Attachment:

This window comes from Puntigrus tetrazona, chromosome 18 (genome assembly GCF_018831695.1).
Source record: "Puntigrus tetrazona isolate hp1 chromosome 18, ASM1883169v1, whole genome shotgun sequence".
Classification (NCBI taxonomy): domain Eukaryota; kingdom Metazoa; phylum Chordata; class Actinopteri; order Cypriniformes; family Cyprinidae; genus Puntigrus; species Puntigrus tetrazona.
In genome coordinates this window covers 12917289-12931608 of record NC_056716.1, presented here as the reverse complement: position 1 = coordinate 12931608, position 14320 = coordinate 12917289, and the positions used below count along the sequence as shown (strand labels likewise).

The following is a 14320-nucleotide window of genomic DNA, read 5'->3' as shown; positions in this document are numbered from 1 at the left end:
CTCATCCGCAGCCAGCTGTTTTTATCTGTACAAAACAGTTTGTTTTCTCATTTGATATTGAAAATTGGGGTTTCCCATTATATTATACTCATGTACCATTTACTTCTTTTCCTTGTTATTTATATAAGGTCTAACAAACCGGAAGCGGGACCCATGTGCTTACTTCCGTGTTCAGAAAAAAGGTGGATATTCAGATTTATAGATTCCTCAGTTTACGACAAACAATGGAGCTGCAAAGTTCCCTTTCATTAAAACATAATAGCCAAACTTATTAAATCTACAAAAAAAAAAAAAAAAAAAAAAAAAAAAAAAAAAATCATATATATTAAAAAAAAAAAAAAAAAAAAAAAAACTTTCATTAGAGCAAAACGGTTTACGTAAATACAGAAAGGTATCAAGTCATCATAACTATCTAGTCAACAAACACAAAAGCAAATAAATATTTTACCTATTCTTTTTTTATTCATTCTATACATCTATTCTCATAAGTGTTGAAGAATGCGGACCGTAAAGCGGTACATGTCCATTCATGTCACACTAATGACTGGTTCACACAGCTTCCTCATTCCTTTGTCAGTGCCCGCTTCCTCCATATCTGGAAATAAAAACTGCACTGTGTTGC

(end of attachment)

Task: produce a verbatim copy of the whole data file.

This window comes from Puntigrus tetrazona, chromosome 18 (genome assembly GCF_018831695.1).
Source record: "Puntigrus tetrazona isolate hp1 chromosome 18, ASM1883169v1, whole genome shotgun sequence".
Classification (NCBI taxonomy): domain Eukaryota; kingdom Metazoa; phylum Chordata; class Actinopteri; order Cypriniformes; family Cyprinidae; genus Puntigrus; species Puntigrus tetrazona.
In genome coordinates this window covers 12917289-12931608 of record NC_056716.1, presented here as the reverse complement: position 1 = coordinate 12931608, position 14320 = coordinate 12917289, and the positions used below count along the sequence as shown (strand labels likewise).

The following is a 14320-nucleotide window of genomic DNA, read 5'->3' as shown; positions in this document are numbered from 1 at the left end:
CTCATCCGCAGCCAGCTGTTTTTATCTGTACAAAACAGTTTGTTTTCTCATTTGATATTGAAAATTGGGGTTTCCCATTATATTATACTCATGTACCATTTACTTCTTTTCCTTGTTATTTATATAAGGTCTAACAAACCGGAAGCGGGACCCATGTGCTTACTTCCGTGTTCAGAAAAAAGGTGGATATTCAGATTTATAGATTCCTCAGTTTACGACAAACAATGGAGCTGCAAAGTTCCCTTTCATTAAAACATAATAGCCAAACTTATTAAATCTACAAAAAAAAAAAAAAAAAAAAAAAAAAAAAAAAAAATCATATATATTAAAAAAAAAAAAAAAAAAAAAAAAACTTTCATTAGAGCAAAACGGTTTACGTAAATACAGAAAGGTATCAAGTCATCATAACTATCTAGTCAACAAACACAAAAGCAAATAAATATTTTACCTATTCTTTTTTTATTCATTCTATACATCTATTCTCATAAGTGTTGAAGAATGCGGACCGTAAAGCGGTACATGTCCATTCATGTCACACTAATGACTGGTTCACACAGCTTCCTCATTCCTTTGTCAGTGCCCGCTTCCTCCATATCTGGAAATAAAAACTGCACTGTGTTGC